This report provides an overview of United States border enforcement throughout the 20th century, highlights how it has changed since the passage of the Immigration Reform and Control Act nearly two decades ago, and further examines its unprecedented expansion in the aftermath of 9/11. The author concludes with a set of policy questions.
This report closely examines the rapid growth of government appropriations directly targeted to immigration enforcement activities since the passage of the Immigration Control and Reform Act of 1986 (IRCA). Focusing primarily on data between 1985 and 2002, authors highlight trends in the overall immigration enforcement spending as well as in specific activities.
This fact sheet is an overview of U.S. immigration based on Fiscal Year 2004 data released by the Department of Homeland Security’s Office of Immigration Statistics in 2005.
This report explores the successes and failures of various attempts to create an employment verification system that reliably establishes an employee’s eligibility to work since the passage of the Immigration Reform and Control Act in 1986. Through this analysis, the author evaluates the effectiveness and potential contributions of the current system and seeks to inform proposals for future initiatives.
This policy brief examines the flaws in the United States’ existing employer sanctions regime and proposes six types of reform that could strengthen the system: improvements to document security, document consolidation, mandatory use of employment databases, increased enforcement staffing, a revised penalty structure, and better worksite access for investigators.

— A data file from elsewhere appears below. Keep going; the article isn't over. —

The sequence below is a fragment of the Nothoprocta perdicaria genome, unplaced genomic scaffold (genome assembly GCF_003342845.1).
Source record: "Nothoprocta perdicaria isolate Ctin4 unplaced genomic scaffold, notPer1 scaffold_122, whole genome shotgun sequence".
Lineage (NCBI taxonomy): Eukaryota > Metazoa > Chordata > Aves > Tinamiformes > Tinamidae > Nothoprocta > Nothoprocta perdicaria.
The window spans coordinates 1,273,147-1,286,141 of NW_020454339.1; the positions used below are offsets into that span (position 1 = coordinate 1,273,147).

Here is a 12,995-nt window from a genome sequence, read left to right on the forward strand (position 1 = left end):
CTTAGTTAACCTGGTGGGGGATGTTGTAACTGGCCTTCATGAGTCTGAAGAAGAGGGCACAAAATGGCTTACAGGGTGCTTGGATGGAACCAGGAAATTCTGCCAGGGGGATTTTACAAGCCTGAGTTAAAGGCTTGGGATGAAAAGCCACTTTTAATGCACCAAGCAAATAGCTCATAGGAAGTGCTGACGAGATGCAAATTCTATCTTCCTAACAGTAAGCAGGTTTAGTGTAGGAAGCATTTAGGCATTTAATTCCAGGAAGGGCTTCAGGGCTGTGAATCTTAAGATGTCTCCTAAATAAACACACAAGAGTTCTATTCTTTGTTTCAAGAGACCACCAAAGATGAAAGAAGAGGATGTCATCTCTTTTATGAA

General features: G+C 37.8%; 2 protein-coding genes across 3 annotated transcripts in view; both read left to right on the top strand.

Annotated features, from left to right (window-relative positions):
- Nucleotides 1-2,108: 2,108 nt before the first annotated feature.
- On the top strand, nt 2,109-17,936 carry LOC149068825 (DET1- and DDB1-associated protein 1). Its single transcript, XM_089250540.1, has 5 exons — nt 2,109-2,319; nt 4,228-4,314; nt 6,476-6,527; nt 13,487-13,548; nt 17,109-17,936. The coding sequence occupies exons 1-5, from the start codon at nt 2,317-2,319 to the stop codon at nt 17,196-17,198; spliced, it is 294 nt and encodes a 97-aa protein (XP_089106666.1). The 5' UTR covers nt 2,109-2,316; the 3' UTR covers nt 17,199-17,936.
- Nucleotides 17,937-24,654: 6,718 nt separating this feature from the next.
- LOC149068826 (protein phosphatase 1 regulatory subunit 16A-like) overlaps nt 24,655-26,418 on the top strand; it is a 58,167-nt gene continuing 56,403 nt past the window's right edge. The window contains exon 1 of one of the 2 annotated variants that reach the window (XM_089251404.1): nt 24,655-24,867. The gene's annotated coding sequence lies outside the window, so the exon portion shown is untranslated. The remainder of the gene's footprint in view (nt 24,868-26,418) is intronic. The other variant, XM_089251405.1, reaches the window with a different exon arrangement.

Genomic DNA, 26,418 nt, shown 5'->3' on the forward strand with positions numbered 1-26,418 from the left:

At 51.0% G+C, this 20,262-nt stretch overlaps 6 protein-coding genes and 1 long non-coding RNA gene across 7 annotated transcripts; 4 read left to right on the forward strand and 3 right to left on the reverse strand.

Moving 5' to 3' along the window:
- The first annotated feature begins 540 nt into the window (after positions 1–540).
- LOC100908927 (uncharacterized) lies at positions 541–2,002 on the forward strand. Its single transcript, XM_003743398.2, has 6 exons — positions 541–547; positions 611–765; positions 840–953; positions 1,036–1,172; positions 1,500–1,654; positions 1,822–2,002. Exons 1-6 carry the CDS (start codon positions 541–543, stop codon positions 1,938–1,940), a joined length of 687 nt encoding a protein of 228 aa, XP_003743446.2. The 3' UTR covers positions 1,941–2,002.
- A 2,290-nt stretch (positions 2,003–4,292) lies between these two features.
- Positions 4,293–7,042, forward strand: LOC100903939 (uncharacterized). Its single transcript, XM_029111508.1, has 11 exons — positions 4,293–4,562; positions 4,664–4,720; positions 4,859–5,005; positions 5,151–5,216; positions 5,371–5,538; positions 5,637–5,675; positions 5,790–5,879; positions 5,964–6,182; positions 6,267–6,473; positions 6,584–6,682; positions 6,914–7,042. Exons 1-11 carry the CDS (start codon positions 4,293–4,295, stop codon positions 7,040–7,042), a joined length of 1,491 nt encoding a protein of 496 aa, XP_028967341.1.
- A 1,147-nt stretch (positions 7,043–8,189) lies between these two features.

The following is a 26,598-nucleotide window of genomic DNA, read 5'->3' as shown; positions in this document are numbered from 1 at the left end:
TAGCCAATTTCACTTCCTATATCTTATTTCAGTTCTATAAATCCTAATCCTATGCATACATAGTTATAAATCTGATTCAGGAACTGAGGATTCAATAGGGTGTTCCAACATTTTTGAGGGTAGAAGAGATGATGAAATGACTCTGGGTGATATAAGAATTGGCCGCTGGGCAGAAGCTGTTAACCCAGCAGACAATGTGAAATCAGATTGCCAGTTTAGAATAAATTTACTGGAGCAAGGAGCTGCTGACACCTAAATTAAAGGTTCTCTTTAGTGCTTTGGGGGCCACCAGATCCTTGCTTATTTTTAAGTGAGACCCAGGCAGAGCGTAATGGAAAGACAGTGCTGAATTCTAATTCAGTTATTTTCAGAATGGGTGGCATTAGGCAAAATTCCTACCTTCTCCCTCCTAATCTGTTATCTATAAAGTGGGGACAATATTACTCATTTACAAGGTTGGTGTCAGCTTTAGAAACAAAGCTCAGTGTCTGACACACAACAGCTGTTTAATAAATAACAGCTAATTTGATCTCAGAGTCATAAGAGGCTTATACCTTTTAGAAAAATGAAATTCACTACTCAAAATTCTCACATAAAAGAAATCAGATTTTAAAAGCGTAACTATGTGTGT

This report examines the trilateral relationship between the United States, Canada, and Mexico in the decade since the North American Free Trade Agreement (NAFTA) and provides facts and figures relating to trade and migration among the three countries.
This volume of essays looks at the education and immigrant integration efforts in both the United States and Canada.
This policy brief examines and reflects upon lessons learned from the last major attempt to resolve the problem of illegal immigration under the Immigration Reform and Control Act of 1986. Arguing that stable reform will require three “E”’s— enforcing immigration laws effectively, expanding visas, and earning legal status —it also offers recommendations for immigration policymaking and management.